Training continues with staff health coaches, who demonstrate how they work with patients and observe the students as they work with patients. Students are formally assessed at the midpoint and at the end of the semester. Things to keep in mind as you develop your program's training and scheduling:

  • Know your hospital administration's level of commitment to the vision of the program, as this will serve you well as your staffing needs grow
  • Be careful in creating student work schedules, as you'll have to live with them for an entire semester
  • Try to arrange for some health coaching options outside the hospital for students who qualify for the program but can't coordinate their schedules. We have three community sites that want health coaches, so students have alternatives
  • Since hospital training is a crucial component of the program, putting in the time up front to train staff and students will greatly affect productivity

3 Visit and follow-up with patients. The patient visit is the heart of the program and varies with the personality of each health coach. However, there are four steps that all health coaches — staff and students — must develop.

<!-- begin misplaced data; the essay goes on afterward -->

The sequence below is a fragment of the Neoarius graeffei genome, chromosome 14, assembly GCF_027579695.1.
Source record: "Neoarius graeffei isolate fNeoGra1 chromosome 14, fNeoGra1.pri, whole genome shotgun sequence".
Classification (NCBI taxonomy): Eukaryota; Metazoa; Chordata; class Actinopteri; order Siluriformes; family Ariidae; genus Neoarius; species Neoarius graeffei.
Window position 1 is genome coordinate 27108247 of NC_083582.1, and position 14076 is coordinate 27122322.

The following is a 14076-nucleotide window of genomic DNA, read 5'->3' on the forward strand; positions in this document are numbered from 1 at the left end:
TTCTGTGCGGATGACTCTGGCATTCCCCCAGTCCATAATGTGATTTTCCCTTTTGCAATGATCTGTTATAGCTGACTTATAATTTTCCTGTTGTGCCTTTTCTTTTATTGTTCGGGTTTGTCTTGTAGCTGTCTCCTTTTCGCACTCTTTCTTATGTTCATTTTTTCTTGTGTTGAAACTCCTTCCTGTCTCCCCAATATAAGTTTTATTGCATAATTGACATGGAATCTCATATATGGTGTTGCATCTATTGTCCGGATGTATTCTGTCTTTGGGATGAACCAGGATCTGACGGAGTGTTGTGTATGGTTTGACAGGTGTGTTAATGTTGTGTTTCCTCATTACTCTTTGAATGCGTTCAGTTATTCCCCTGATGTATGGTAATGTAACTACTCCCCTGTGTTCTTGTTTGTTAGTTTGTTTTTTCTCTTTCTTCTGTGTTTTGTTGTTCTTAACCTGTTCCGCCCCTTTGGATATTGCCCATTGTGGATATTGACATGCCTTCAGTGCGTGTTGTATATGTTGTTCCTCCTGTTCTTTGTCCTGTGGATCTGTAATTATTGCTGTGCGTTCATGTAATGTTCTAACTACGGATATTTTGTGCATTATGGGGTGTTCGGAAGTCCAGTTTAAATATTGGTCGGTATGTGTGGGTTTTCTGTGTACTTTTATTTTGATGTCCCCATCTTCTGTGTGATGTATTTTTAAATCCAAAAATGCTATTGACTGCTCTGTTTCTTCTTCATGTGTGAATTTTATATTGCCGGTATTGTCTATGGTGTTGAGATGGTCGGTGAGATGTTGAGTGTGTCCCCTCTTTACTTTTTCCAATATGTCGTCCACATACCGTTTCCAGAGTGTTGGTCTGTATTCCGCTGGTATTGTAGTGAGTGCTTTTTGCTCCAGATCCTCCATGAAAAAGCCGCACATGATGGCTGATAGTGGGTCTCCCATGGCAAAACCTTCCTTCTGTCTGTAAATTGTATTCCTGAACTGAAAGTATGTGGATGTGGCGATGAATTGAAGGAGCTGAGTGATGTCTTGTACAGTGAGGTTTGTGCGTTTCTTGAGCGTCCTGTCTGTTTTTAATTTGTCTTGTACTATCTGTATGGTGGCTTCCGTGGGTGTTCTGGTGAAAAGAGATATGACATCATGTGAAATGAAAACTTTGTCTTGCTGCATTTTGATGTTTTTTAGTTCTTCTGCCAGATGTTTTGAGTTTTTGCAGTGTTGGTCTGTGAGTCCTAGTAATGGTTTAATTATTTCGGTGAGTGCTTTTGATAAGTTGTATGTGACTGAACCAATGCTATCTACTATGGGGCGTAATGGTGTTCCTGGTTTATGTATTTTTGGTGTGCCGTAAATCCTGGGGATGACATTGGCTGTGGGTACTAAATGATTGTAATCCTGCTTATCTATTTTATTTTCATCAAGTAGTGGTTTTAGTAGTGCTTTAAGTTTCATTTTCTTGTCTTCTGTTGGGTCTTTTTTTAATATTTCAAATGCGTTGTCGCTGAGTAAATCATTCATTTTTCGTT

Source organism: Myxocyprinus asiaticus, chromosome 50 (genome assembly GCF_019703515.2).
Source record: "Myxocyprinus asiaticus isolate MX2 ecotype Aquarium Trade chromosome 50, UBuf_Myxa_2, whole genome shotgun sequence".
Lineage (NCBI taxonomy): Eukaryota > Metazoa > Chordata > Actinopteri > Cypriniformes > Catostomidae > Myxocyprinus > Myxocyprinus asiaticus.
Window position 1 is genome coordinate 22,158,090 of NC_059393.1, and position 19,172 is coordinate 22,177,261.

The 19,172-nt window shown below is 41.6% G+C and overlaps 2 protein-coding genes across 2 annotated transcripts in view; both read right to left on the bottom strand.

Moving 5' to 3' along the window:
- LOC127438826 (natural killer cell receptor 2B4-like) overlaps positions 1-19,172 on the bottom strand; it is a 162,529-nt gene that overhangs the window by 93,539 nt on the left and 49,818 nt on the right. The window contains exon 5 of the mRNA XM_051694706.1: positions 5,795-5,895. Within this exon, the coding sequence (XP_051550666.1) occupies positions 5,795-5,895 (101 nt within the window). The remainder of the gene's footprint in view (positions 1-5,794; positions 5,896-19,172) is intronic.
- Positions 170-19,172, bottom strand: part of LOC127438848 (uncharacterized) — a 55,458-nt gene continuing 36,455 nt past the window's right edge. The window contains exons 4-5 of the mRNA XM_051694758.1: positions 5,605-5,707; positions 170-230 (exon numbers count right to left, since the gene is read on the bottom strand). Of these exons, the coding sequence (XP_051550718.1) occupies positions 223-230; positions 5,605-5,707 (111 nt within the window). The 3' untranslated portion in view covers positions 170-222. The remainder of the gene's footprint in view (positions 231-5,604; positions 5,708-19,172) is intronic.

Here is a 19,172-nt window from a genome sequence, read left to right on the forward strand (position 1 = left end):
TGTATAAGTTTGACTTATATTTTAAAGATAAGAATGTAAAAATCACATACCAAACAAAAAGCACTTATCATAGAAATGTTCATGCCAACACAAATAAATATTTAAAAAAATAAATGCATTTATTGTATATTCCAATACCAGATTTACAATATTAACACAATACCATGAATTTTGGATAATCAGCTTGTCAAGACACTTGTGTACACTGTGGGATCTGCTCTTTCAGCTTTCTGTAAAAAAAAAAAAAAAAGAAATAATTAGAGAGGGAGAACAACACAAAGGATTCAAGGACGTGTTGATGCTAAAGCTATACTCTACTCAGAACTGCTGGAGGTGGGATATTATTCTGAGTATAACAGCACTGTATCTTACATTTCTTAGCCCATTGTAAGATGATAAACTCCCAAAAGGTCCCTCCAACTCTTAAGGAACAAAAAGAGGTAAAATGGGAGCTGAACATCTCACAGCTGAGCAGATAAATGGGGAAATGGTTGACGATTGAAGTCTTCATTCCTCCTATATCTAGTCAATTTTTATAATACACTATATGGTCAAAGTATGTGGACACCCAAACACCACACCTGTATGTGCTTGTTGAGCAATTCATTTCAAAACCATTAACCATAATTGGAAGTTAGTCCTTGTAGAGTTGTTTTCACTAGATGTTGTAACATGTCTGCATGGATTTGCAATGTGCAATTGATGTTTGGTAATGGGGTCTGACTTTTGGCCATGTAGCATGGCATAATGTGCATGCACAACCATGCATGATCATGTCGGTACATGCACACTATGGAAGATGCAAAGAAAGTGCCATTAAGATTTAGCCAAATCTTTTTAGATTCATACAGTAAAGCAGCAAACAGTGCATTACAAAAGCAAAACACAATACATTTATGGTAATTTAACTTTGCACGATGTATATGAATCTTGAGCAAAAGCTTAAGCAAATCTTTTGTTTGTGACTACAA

• First is organization — each health coach must have his or her resources organized and portable (notebook with brochures, charged phone in pocket, clinic schedule book, for example).
  • Second is a developed sensitivity, because health coaches must target their time and efforts according to the patient's mindset. While they are in the emergency department, some patients just are not ready to set up a primary care appointment. If they seem interested in the idea, however, the health coach provides them with information on available primary care clinics and gives them a follow-up phone call the following week.
  • Third is scheduling the appointment, which is critical. If the patient is receptive while in the emergency department, the health coach can help him or her set up a primary care appointment on the spot. All health coaches must provide at least one follow-up telephone call to remind the patient of the medical appointment and, if necessary, solve any logistical problems in getting to the clinic.